Embracing a Health Services Research Perspective on Personal Health Records: Lessons Learned from the VA My HealtheVet System
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- Cite this article as:
- Nazi, K.M., Hogan, T.P., Wagner, T.H. et al. J GEN INTERN MED (2010) 25: 62. doi:10.1007/s11606-009-1114-6
Personal health records (PHRs) are designed to help people manage information about their health. Over the past decade, there has been a proliferation of PHRs, but research regarding their effects on clinical, behavioral, and financial outcomes remains limited. The potential for PHRs to facilitate patient-centered care and health system transformation underscores the importance of embracing a broader perspective on PHR research.
Drawing from the experiences of VA staff to evaluate the My HealtheVet (MHV) PHR, this article advocates for a health services research perspective on the study of PHR systems.
We describe an organizing framework and research agenda, and offer insights that have emerged from our ongoing efforts regarding the design of PHR-related studies, the need to address PHR data ownership and consent, and the promotion of effective PHR research collaborations.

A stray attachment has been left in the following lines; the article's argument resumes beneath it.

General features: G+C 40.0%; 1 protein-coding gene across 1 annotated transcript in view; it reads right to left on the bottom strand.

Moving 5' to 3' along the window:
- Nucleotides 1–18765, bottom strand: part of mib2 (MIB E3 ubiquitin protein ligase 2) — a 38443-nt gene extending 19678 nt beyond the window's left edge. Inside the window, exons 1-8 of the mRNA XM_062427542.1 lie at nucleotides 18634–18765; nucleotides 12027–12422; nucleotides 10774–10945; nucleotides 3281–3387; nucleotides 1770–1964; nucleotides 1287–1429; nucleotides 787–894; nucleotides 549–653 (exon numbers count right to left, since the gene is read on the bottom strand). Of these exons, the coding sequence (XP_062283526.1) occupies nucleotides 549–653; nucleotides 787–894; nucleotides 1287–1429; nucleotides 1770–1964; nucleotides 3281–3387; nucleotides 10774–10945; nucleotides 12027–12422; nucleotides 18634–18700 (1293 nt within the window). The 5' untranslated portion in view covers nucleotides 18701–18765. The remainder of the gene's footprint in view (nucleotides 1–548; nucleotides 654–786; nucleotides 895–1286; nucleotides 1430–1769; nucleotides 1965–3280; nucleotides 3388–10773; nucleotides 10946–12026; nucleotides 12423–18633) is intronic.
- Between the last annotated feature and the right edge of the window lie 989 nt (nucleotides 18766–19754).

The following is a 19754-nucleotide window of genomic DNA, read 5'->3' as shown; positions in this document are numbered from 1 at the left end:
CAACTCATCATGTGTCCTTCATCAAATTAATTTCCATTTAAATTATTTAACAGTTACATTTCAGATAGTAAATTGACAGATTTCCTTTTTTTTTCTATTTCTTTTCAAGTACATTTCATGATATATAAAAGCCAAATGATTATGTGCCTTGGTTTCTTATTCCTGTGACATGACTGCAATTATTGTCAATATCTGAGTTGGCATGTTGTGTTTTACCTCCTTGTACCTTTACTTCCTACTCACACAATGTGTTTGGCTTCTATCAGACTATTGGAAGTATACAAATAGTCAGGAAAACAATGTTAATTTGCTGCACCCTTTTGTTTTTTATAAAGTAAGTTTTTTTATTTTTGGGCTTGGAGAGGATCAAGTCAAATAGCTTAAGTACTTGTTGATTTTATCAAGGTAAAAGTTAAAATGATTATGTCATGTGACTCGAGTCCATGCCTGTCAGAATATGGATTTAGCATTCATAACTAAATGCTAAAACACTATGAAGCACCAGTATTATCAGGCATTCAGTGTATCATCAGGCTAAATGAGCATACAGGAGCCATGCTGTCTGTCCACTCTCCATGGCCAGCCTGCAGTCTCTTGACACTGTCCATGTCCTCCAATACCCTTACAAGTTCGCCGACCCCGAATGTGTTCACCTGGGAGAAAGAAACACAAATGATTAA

These lessons are applicable to other PHR systems and the conduct of PHR research across different organizational contexts.
Key wordspersonal health recordshealth informationhealth services researchPHR
Recent advances in information and communication technologies have enabled the development of comprehensive tools intended to support greater consumer participation in their healthcare.1–3 The personal health record (PHR) is one such tool that has potential to dramatically shape the contemporary healthcare landscape. Whereas electronic health records (EHRs) and systems (EHR-S) are collections of health information that are managed by healthcare providers, PHRs are designed to address the health information needs of consumers. Although there is variability in functionality across systems,4–11 most PHRs share a basic goal: “to give patients better access to their own healthcare data and enable them to be stewards of their own information.”12
According to the American Health Information Management Association (AHIMA), the PHR is “an electronic, lifelong resource of health information needed by individuals to make health decisions. Individuals own and manage the information in the PHR, which comes from healthcare providers and the individual. The PHR is maintained in a secure and private environment, with the individual determining rights of access. The PHR does not replace the legal record of any provider.”13 Currently there are more than 200 PHR systems available.14 Many early PHRs were “static repositories,”15 but more recently there has been a shift towards web-based PHRs that are integrated with or “tethered” to an EHR-S.11 Tethered PHRs can bring together data created and stored by the individual with that from the EHR, thus offering a range of functionality.11,16,17